CPG Industry View of What’s Ahead for 2010

My friends over at CPGMatters published a roundup perspective of what’s important for industry trade and marketing strategists in the new year.  They were also kind enough to quote me several times, alongside folks from McKinsey, PWC, Adesso and Synectics Group.

Not surprisingly, the list of themes is fairly consistent with many of the issues I have written about over the past few quarters.  Some of the highlights include: pricing as a strategic lever, planning price and promotion strategies together, co-opetition with private label and maintaining a total category view when selling to retailers.

All in all, an on-target story that frames up some pretty important industry issues for 2010.  You can access the full story here.

What’s Next in Trade Effectiveness?

Trade promotion best practices are fairly well established across the fast moving consumer goods industry.  But looking forward over the next 1 to 3 year horizon, two “next generation” themes stand out:

1. Aligning “top-down” strategic trade planning with “bottom-up” account planning processes on a single technology platform

2. Weaving in the shopper insights dimension to what has traditionally been a brand/category focused planning framework

We are already seeing signs of both development themes taking hold among some of the larger CPG manufacturers.  Better technology made more broadly available through SaaS frameworks are fast-tracking theme #1.  And many retailers who have come to recognize the importance of more localized, shopper-centric trade planning are helping to drive theme #2 among the vendor community through richer data-sharing policies.

Note: I recently completed this thought-leadership eBook for DemandTec, my employer, to help articulate what’s on the horizon in the trade promotion space.   Hope you enjoy thumbing through it, and I look forward to any thoughts you care to share on the concepts.  Since the document has some small text, it is best viewed in full-screen mode.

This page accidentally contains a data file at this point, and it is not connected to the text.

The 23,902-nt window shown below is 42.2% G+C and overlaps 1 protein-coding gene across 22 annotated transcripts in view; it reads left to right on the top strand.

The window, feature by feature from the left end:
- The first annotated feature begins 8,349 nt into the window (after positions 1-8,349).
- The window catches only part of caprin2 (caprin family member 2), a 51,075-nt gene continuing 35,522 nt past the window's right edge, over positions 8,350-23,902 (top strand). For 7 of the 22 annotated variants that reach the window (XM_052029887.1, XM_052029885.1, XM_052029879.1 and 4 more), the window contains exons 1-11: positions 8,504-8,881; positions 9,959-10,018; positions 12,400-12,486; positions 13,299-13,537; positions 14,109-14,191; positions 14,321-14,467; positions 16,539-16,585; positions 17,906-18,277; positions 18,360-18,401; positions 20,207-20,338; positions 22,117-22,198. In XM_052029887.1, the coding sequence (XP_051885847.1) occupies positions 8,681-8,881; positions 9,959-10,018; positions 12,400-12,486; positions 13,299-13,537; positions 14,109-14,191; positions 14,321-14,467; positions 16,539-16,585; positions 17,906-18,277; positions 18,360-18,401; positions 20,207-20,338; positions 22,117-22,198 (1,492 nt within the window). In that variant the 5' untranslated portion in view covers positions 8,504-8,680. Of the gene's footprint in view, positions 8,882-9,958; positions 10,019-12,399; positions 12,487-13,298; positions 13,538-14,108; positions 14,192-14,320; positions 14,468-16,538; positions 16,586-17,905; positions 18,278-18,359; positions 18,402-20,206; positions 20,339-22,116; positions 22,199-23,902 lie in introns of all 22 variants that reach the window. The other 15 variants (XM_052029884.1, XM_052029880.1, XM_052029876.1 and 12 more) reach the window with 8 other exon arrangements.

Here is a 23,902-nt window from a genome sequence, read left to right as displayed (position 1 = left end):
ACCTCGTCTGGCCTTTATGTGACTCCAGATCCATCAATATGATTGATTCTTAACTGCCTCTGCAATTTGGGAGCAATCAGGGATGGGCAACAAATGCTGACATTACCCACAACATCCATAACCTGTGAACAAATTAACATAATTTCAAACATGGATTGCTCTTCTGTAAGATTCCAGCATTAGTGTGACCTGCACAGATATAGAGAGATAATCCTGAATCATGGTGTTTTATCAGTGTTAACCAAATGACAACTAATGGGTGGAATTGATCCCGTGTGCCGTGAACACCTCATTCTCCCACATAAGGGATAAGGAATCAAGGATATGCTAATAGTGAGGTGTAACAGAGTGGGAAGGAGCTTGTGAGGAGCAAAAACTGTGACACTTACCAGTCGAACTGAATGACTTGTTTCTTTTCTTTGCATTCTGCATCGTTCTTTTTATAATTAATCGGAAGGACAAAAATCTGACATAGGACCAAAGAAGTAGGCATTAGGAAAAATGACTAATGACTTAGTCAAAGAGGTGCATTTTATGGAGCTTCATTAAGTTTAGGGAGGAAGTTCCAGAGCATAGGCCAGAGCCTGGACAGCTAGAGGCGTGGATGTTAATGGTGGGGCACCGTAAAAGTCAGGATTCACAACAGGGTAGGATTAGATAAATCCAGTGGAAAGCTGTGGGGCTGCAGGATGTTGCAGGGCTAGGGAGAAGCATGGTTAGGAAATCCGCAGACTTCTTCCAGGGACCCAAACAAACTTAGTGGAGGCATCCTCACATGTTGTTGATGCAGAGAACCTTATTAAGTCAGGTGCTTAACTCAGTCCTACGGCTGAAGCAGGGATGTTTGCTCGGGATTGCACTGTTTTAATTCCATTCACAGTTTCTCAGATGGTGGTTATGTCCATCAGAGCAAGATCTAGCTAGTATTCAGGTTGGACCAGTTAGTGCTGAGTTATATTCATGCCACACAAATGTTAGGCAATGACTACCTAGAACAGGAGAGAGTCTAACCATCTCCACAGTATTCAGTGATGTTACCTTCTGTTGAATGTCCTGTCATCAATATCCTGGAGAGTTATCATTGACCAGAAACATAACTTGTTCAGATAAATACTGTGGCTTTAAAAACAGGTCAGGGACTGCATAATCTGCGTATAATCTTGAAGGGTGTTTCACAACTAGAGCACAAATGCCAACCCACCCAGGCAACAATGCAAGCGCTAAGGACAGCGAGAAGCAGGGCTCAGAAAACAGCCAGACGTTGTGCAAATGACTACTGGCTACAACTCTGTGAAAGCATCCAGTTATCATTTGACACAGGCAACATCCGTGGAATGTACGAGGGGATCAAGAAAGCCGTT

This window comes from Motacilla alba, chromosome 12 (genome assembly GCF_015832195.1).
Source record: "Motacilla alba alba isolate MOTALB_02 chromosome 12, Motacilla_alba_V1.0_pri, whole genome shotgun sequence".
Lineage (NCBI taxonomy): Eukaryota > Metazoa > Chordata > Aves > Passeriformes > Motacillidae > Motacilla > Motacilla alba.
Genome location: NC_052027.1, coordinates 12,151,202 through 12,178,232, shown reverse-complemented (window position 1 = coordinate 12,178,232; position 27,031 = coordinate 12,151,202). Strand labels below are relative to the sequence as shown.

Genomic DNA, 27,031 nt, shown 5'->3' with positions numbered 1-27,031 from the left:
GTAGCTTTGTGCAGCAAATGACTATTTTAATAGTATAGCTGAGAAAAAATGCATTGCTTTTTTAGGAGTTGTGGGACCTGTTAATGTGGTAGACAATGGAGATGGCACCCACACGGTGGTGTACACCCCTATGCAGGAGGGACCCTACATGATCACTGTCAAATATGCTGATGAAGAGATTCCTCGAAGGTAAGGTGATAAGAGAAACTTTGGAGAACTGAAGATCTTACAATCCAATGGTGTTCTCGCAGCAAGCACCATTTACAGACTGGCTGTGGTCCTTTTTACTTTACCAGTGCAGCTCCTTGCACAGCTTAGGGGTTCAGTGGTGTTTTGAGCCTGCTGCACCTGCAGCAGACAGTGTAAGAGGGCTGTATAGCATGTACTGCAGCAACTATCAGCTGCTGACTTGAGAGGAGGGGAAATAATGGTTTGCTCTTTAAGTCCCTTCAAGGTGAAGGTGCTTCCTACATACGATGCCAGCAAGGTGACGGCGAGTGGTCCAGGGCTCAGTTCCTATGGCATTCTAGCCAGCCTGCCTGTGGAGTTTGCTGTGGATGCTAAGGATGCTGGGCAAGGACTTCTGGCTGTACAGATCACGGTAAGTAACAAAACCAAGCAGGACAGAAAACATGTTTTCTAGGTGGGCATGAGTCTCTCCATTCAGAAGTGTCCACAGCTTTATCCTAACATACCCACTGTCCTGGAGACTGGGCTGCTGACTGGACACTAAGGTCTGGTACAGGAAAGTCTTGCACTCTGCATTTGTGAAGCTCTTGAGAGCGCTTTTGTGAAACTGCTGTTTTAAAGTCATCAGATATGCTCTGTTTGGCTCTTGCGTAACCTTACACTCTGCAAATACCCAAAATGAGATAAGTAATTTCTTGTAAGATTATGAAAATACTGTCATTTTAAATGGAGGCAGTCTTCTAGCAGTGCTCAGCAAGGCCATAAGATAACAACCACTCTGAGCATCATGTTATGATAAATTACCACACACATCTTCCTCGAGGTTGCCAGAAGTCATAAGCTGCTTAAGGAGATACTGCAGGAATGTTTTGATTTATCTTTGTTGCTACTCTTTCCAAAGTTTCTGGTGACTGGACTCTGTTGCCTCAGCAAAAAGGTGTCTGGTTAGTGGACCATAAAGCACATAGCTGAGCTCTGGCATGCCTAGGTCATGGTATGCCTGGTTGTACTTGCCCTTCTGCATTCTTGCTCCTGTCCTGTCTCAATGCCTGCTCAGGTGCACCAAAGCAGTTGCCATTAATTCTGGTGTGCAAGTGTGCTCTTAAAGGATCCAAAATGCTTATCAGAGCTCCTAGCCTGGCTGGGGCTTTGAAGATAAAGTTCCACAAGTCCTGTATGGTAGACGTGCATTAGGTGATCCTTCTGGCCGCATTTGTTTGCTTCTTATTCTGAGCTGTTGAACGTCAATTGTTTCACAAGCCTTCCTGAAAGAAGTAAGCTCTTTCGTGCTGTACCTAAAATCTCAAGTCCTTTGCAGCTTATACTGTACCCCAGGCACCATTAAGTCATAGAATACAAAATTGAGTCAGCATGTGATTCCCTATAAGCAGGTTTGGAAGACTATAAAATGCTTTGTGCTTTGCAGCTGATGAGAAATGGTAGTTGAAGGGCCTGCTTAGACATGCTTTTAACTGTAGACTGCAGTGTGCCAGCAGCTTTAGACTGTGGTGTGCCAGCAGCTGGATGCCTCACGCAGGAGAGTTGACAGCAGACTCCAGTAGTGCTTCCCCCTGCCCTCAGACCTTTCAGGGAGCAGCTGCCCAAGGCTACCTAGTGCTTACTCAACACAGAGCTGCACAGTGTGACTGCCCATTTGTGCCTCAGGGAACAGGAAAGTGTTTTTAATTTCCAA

TPMA San Francisco Event Update

Day 1 of the TPMA San Francisco event just wrapped up at the Stanford Court hotel.  Lots of focused, practical dialog around trade promotion optimization, collaborative analytics, funds optimization and the role of shopper insights.  While attendance is on the lighter side, this conferences offers a set of rich discussions among industry peers.

Day 2 kicks off tomorrow at 8:30 AM, when Todd Bortel from Cannondale Associates and I will deliver our presentation titled “Trade Promotion Planning & Analysis: A Game that Needs Changing”.  We hope to see you there.

Optimizing the Trade Plan with Applied Science

Note: I produced this product demo overview for DemandTec, my employer, to help show off some cool capabilities for the Trade Planning & Optimization software service.  The movie runs ~2.5 minutes and has a pretty cool audio overlay…so turn those speakers up!

Consumer products manufacturers are under pressure to drive more volume — and profitable volume — without increasing the trade promotion budget.  Problem is, most trade promotions don’t deliver economic value for the manufacturer nor do they drive an increase in category performance for the retailer.  Selling in a bad plan like this to the retail trade is tough at best.

What to do?

Isolate plans that drive profitable volume for you, the manufacturer, and also hit key category performance objectives for your retail customer.  Sounds easy, but doing this requires a quantified understanding of category behavior — including every item in the category — so that you can simulate events before they occur and isolate the good ones from the bad ones.  Predictive software from DemandTec and others do just this, and help customer-facing sales teams develop win-win trade promotion events and entire category plans.

Some of the biggest CPG companies are using capabilities like this today, paving the way for a step change in how the industry goes to market.

Trade Promotion Excellence from a Retailer’s Perspective

On May 21 at 11 AM Pacific, John Carlson from Cannondale Associates and I will appear together on a webinar on trade promotion effectiveness.   You can click here to register for this event.  John’s insights are based on a set of one-on-one interviews that Cannondale conducted with category management and merchandising executives from large grocery retailers.  These interviews focused on which manufacturers set the bar for trade promotion management, and what specifically the manufacturers were doing to distinguish themselves.